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Drupal vs Joomla vs Wordpress vs ...?
August 30, 2009 8:59 PM   Subscribe

Drupal vs Joomla vs Wordpress vs ...?

I'm a web developer with a fair bit of experience with both front- and back-end. I've done plain-HTML websites and I've done completely custom CGI websites, but I'm realising I should probably start working with frameworks.

So ... which one, for which kind of task? Does anyone have a rule of thumb, like "the site is of size X and content type Y and you want to spend no more than Z amount of time looking after it for the client, so you should choose this framework"?

My question is a little open-ended, and I realise it may turn into framework-chatfilter or even "your favourite framework sucks", but that's OK, I wouldn't mind taking part in the same kind of conversation I'd have if I was having a beer with a bunch of web developers.

I'm inspired to ask partly because I've got a project coming up and I have to decide on a system, and partly because I see people discussing the frameworks on Ask all the time and I see offhand remarks like "Oh, but Wordpress is a security nightmare!" and "Drupal, Ugh! Half the contributed modules don't even work properly!" and so on, and well, every system has its fans and its haters, I'd like to hear, politely, from all sides.
posted by AmbroseChapel to Computers & Internet (23 answers total) 18 users marked this as a favorite
 
Those guys are a bit more of a CMS and less of a framework (no insult intended). Your real question might be cake vs ZEND vs Symfony.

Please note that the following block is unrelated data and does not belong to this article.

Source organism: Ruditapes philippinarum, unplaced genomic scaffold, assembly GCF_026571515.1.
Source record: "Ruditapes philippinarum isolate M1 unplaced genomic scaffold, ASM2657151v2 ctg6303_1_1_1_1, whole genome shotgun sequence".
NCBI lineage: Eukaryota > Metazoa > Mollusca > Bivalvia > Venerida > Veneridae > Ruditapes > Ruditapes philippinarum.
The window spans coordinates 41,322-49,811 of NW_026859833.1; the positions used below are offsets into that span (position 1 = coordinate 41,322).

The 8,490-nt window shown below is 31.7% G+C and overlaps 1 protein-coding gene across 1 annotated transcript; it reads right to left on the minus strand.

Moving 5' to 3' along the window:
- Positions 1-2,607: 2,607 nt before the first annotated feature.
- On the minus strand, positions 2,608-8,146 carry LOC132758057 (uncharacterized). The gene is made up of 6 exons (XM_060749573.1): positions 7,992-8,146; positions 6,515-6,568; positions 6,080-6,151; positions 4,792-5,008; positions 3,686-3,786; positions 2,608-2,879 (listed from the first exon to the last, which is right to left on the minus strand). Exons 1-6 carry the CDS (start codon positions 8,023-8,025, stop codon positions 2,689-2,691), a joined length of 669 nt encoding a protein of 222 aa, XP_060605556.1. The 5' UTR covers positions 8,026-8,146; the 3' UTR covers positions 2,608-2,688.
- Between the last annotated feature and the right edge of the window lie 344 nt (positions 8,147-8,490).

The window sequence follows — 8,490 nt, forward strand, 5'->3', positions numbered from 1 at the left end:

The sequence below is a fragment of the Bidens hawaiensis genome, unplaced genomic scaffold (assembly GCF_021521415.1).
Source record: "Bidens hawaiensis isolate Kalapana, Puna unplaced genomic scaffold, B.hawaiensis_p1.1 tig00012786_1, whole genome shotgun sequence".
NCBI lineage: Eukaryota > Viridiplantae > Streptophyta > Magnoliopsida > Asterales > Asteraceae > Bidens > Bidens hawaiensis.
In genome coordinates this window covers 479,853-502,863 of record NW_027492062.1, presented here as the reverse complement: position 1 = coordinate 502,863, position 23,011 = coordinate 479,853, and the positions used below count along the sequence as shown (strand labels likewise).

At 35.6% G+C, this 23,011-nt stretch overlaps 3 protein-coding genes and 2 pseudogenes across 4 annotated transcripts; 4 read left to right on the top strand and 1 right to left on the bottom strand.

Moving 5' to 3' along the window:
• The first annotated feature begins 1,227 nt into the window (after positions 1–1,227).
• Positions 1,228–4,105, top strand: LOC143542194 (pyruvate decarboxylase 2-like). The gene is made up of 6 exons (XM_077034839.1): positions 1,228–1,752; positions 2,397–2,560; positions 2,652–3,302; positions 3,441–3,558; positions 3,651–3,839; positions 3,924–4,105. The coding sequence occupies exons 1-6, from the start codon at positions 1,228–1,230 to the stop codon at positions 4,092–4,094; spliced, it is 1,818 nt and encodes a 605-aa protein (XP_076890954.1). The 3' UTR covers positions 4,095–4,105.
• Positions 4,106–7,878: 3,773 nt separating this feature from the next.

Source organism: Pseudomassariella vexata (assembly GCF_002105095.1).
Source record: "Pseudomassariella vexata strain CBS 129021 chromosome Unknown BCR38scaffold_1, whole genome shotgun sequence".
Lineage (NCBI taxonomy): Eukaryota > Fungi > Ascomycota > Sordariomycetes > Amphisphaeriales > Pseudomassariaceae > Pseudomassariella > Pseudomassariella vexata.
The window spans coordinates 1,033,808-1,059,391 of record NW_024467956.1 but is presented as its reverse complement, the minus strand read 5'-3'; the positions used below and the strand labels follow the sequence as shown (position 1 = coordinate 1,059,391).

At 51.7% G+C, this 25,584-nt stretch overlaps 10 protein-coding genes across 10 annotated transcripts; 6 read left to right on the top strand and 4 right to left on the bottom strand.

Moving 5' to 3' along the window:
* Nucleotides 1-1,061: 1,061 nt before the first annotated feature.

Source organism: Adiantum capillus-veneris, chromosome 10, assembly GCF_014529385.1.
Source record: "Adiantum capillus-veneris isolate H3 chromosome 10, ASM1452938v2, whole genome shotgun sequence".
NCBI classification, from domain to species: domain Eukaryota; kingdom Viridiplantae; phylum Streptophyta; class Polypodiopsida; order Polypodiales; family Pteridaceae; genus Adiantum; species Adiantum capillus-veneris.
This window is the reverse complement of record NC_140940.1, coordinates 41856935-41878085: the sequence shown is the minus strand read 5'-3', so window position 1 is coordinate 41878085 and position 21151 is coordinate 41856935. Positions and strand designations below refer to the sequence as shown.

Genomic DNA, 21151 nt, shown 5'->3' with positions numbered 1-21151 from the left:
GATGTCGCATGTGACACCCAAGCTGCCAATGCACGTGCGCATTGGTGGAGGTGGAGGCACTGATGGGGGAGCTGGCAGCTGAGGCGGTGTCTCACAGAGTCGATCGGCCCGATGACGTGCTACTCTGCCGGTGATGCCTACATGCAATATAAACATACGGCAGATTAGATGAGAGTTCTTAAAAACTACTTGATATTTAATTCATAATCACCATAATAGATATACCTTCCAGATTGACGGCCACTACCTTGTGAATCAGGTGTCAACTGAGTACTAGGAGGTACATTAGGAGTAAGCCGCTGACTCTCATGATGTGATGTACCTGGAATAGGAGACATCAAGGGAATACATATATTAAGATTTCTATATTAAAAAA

I personally like wordpress because it is flexible and unobtrusive. It is good for adding entries to a website by a layman. It needs plugins for large amounts of traffic, but uses less resources than the average drupal install. Joomla seems old fashioned, and drupal adds a heft to simple tasks that I despise.

That said if you like CGI you might find the perl source of MovableType more to your needs.
posted by shownomercy at 9:04 PM on August 30, 2009 [1 favorite]


Wordpress is great for blogs, magazines, business card sites, or portfolio sites, and has an interface that is usable by people who don't know how to use HTML. It creates two types of content: "posts" which are blog posts with all the features we've come to know, and "pages" which are static pages, much like plain html but with the template around them.

Drupal on the other hand has several more content types: blog entry (similar to posts in WP), book page (similar to a wiki or document), pages, forum, poll and story. It also has more tools for reusing content as includes, and really shines with it's has powerful modules such as the Content Constructor Kit (which is becoming a core part of Drupal 7) that allow you to create forms and manage the data that they store. On the other hand, the backend lacks the usability of wordpress and I've seen handovers to departments where people weren't able to update content because they lacked the skills. Apparently this has been addressed in Drupal 7 but I haven't tried it yet.
posted by furtive at 9:11 PM on August 30, 2009


IME, WordPress is great for blog-type tasks (and grafting things onto that) and Drupal is great for CMS-type tasks (ditto). Joomla on the other hand is a clunky mess with spotty support/community.

YMMV; I'd recommend reading some comparison charts and installing them just to see how things are for you.
posted by asciident at 9:19 PM on August 30, 2009


The only one I have used is Wordpress. It's good for small sites, but it is pretty seriously NOT for anything that needs to scale to a large amount of traffic.

Without setting up some serious caching so it can serve static pages, it will crash and burn real fast under heavy traffic. And the configuration makes load balancing across multiple servers pretty much impossible, or so I'm told.

Not sure if the others are better along these lines, but just be very careful with WP for big projects.